Union Parkway Extension/Highway 101 Interchange EIR/EA

describe the imageRincon Consultants prepared an EIR/EA to satisfy CEQA and NEPA requirements for the Union Valley Parkway Extension/Interchange Project in the City of Santa Maria. The City’s purpose for the Union Valley Parkway extension/interchange is to provide a 4-lane major arterial for the movement of people and goods through the Santa Maria-Orcutt area. The project is expected to accommodate long-term traffic/circulation needs at an acceptable Level of Service within the City of Santa Maria and the community of Orcutt in Santa Barbara County for all proposed intersections and roadways.

The project is subject to federal as well as local and state environmental review requirements because the use of federal funds is proposed and/or the project requires a federal approval action. Because of federal funding, the Federal Highway Administration is lead agency under the National Environmental Policy Act, with Caltrans acting as its delegated agent and providing oversight for the National Environmental Policy Act process.

Throughout the environmental review process, Rincon Consultants acted as a facilitator to resolve the occasionally competing goals of the City of Santa Maria, County of Santa Barbara, Caltrans, FHWA, and other reviewing agencies. The EIR/EA for the project was used to satisfy the environmental review requirements for each of these agencies. While Rincon remained under contract to the City of Santa Maria throughout the process, Rincon also represented the County of Santa Barbara at hearings to dedicate right-of-way within County jurisdiction, and assisted Caltrans and FHWA with NEPA compliance. Rincon Consultants is currently monitoring construction of the roadway extension and compliance with a Biological Opinion issued to Caltrans by the U.S. Fish and Wildlife Service regarding impacts on California tiger salamander, a federally-listed endangered species, and California red-legged frog, a federally-listed threatened species.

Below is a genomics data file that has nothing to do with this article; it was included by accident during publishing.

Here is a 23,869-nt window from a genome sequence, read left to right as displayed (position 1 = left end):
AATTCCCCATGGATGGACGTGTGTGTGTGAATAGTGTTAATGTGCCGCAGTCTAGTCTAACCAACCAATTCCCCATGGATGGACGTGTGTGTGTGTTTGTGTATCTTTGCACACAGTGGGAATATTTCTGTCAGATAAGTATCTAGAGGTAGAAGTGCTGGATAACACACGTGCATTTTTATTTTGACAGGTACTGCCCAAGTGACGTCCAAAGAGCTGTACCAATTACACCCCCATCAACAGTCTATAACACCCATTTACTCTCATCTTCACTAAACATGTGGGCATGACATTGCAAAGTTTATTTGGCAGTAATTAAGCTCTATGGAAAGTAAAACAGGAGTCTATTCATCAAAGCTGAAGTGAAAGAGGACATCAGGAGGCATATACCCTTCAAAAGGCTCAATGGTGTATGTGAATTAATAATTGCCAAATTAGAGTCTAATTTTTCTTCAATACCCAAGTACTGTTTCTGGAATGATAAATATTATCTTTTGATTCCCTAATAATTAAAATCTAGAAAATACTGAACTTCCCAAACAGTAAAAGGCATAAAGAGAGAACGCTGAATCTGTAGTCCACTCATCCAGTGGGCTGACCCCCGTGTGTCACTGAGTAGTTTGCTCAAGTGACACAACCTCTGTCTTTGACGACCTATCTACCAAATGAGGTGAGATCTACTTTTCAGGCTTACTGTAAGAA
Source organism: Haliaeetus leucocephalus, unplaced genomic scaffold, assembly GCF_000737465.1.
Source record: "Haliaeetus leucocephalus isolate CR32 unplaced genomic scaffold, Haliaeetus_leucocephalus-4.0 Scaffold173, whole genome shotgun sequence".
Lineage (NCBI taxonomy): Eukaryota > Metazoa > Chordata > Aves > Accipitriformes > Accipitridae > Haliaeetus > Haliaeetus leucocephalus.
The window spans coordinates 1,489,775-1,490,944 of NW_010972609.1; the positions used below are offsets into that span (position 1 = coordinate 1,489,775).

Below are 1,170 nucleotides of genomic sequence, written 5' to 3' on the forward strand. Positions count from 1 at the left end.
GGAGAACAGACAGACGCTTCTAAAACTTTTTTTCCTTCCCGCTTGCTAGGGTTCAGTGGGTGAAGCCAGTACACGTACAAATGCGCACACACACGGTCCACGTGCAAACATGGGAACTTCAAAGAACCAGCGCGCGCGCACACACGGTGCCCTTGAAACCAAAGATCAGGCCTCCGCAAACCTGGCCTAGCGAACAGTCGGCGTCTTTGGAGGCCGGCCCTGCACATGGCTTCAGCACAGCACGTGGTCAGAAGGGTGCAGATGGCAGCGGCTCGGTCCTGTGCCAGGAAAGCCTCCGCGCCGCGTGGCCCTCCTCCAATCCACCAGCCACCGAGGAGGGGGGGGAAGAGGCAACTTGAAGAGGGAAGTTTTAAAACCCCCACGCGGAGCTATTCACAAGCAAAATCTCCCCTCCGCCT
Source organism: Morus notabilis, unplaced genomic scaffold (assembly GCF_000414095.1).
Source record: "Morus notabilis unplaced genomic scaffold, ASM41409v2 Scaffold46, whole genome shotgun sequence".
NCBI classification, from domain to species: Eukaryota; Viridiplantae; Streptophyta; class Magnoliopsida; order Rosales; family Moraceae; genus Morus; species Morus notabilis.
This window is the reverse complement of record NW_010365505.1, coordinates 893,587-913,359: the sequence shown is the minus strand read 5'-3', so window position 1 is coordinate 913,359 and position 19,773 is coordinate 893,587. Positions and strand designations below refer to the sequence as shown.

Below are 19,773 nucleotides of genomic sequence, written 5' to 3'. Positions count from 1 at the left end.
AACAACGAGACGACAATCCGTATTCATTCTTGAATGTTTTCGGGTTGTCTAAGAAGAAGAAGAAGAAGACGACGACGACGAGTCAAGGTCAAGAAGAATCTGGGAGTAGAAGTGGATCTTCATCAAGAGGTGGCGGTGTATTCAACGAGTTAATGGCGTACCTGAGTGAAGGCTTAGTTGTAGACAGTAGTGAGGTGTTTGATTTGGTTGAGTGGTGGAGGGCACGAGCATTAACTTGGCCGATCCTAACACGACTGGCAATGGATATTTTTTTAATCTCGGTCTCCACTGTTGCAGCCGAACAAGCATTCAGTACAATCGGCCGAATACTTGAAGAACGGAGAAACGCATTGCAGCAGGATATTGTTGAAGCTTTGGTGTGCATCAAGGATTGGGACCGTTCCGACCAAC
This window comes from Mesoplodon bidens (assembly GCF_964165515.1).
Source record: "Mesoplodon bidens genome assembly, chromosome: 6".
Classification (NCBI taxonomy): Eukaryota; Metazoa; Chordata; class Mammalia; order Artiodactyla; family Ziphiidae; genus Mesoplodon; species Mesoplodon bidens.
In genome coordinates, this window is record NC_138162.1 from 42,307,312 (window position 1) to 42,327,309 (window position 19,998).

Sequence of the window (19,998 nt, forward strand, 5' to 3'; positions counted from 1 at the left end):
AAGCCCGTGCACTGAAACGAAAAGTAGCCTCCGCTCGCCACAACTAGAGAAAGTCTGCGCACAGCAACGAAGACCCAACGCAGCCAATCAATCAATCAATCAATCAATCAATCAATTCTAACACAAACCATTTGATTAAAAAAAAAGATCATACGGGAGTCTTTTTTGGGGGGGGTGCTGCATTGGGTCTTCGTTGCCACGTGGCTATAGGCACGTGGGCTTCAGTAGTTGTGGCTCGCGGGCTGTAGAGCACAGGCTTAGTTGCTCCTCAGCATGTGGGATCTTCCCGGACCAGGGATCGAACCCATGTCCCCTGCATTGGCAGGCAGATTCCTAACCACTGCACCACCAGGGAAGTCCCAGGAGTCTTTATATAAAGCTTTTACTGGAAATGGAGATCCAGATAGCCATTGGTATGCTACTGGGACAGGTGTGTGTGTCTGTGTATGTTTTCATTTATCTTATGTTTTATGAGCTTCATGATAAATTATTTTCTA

Key issues in the environmental review included biological resources (state and federally listed species and critical habitat areas), noise, traffic and circulation, aesthetics, and air quality. Issues related to noise were especially controversial due to the proximity of existing residences to the proposed roadway extension. Rincon, City, and Caltrans staff held several hearings and workshops to discuss these issues. Due to the site topography, existing residences adjacent to one section of the roadway extension were forecasted to be exposed to high noise levels, but installation of a sound wall was found to be infeasible, as it would have been required to be more than 20 feet in height to result in an appreciable noise reduction. Rincon investigated several alternative means to reducing noise at these receptors, including new sound wall technology, new road surface technology, and roadway realignment. These investigations were documented in the EIR/EA Response to Comments, and allowed City decision-makers to make an informed decision regarding the project and associated noise issues.

The EIR/EA included a robust alternatives analysis that ultimately informed the selection of a roadway extension alternative that avoided direct land use conflicts, reduced habitat fragmentation, and reduced noise impacts on adjacent parklands.

The project was litigated by a local community group on the basis that the City improperly described the No Project Alternative. The lawsuit was resolved out of court. The settlement agreement included arrangements for construction of a sound wall that had been determined in the EIR/EA to not be feasible to implement due to high costs and minimal benefit.

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